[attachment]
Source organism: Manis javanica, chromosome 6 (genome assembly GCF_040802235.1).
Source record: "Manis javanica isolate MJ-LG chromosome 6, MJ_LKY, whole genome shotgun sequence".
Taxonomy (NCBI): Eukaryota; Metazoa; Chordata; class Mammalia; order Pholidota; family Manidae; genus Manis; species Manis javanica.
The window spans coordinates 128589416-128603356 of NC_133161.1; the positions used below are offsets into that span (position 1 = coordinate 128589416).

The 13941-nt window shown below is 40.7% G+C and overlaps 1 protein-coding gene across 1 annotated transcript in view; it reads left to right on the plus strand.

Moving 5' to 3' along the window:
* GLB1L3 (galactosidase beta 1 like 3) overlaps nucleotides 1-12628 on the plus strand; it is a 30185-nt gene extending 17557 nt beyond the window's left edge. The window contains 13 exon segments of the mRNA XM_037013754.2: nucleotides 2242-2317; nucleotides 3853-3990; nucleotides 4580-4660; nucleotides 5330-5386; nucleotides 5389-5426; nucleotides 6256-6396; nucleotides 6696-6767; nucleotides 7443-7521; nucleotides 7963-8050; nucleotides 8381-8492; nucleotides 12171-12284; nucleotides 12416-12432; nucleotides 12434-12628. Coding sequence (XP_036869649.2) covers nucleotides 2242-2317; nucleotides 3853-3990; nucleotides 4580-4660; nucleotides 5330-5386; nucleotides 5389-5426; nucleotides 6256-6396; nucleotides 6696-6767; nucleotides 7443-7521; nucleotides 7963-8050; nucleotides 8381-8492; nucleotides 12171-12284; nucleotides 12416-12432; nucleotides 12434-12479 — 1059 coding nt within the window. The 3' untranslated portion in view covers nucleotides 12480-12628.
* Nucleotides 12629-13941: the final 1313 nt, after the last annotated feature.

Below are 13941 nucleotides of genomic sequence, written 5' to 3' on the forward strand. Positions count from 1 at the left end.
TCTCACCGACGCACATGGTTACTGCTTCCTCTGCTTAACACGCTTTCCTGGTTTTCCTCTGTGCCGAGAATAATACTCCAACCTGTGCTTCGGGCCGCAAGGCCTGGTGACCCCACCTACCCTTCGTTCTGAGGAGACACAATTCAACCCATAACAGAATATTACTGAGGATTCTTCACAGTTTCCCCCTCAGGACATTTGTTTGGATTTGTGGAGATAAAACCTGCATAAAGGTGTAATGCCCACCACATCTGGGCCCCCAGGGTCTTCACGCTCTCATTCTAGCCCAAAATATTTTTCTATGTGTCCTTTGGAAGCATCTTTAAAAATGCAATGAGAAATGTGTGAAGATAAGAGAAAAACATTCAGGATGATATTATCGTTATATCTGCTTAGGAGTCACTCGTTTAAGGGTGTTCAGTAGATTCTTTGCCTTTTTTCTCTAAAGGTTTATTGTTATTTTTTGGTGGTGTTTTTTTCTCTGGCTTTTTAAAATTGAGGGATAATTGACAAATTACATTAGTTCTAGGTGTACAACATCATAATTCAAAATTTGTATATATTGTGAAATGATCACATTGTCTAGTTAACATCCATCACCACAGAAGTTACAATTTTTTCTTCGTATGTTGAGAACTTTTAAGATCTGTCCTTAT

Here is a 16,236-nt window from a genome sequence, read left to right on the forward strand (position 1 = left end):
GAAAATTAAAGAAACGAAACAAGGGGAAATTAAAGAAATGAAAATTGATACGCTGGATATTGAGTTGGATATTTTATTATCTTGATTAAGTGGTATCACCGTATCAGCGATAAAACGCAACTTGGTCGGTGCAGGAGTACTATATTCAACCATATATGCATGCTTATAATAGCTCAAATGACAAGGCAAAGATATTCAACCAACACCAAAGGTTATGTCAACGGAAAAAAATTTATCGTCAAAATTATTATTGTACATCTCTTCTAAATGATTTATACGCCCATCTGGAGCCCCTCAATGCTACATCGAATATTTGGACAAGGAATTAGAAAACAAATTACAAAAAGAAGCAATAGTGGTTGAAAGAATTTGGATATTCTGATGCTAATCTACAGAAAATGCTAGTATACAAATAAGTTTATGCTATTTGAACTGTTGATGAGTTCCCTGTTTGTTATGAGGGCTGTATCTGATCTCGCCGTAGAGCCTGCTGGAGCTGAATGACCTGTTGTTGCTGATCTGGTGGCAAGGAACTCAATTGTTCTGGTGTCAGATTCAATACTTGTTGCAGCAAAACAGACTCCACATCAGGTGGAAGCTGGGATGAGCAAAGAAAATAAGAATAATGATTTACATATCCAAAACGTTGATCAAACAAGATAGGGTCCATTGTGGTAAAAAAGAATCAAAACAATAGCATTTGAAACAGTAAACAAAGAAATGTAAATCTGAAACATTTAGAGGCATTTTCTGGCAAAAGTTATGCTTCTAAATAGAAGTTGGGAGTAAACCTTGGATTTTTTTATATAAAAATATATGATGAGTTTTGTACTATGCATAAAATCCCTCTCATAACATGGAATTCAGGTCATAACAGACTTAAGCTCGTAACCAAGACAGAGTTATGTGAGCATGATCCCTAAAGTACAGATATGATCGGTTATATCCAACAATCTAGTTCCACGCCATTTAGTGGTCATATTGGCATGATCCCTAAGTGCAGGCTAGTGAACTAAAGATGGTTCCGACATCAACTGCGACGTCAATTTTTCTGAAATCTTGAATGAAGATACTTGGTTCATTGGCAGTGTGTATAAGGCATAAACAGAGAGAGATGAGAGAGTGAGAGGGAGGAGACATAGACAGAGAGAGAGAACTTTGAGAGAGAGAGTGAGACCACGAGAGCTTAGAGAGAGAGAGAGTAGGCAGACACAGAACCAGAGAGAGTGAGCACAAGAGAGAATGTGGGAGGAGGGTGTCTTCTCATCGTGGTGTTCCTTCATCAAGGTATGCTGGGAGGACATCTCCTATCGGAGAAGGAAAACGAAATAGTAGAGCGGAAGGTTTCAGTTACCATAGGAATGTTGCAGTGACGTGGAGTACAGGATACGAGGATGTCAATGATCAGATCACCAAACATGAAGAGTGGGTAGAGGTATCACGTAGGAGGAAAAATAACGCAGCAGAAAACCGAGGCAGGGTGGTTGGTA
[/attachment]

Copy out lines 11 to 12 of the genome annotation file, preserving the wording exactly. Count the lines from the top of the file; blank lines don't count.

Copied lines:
Here is a 16,236-nt window from a genome sequence, read left to right on the forward strand (position 1 = left end):
GAAAATTAAAGAAACGAAACAAGGGGAAATTAAAGAAATGAAAATTGATACGCTGGATATTGAGTTGGATATTTTATTATCTTGATTAAGTGGTATCACCGTATCAGCGATAAAACGCAACTTGGTCGGTGCAGGAGTACTATATTCAACCATATATGCATGCTTATAATAGCTCAAATGACAAGGCAAAGATATTCAACCAACACCAAAGGTTATGTCAACGGAAAAAAATTTATCGTCAAAATTATTATTGTACATCTCTTCTAAATGATTTATACGCCCATCTGGAGCCCCTCAATGCTACATCGAATATTTGGACAAGGAATTAGAAAACAAATTACAAAAAGAAGCAATAGTGGTTGAAAGAATTTGGATATTCTGATGCTAATCTACAGAAAATGCTAGTATACAAATAAGTTTATGCTATTTGAACTGTTGATGAGTTCCCTGTTTGTTATGAGGGCTGTATCTGATCTCGCCGTAGAGCCTGCTGGAGCTGAATGACCTGTTGTTGCTGATCTGGTGGCAAGGAACTCAATTGTTCTGGTGTCAGATTCAATACTTGTTGCAGCAAAACAGACTCCACATCAGGTGGAAGCTGGGATGAGCAAAGAAAATAAGAATAATGATTTACATATCCAAAACGTTGATCAAACAAGATAGGGTCCATTGTGGTAAAAAAGAATCAAAACAATAGCATTTGAAACAGTAAACAAAGAAATGTAAATCTGAAACATTTAGAGGCATTTTCTGGCAAAAGTTATGCTTCTAAATAGAAGTTGGGAGTAAACCTTGGATTTTTTTATATAAAAATATATGATGAGTTTTGTACTATGCATAAAATCCCTCTCATAACATGGAATTCAGGTCATAACAGACTTAAGCTCGTAACCAAGACAGAGTTATGTGAGCATGATCCCTAAAGTACAGATATGATCGGTTATATCCAACAATCTAGTTCCACGCCATTTAGTGGTCATATTGGCATGATCCCTAAGTGCAGGCTAGTGAACTAAAGATGGTTCCGACATCAACTGCGACGTCAATTTTTCTGAAATCTTGAATGAAGATACTTGGTTCATTGGCAGTGTGTATAAGGCATAAACAGAGAGAGATGAGAGAGTGAGAGGGAGGAGACATAGACAGAGAGAGAGAACTTTGAGAGAGAGAGTGAGACCACGAGAGCTTAGAGAGAGAGAGAGTAGGCAGACACAGAACCAGAGAGAGTGAGCACAAGAGAGAATGTGGGAGGAGGGTGTCTTCTCATCGTGGTGTTCCTTCATCAAGGTATGCTGGGAGGACATCTCCTATCGGAGAAGGAAAACGAAATAGTAGAGCGGAAGGTTTCAGTTACCATAGGAATGTTGCAGTGACGTGGAGTACAGGATACGAGGATGTCAATGATCAGATCACCAAACATGAAGAGTGGGTAGAGGTATCACGTAGGAGGAAAAATAACGCAGCAGAAAACCGAGGCAGGGTGGTTGGTA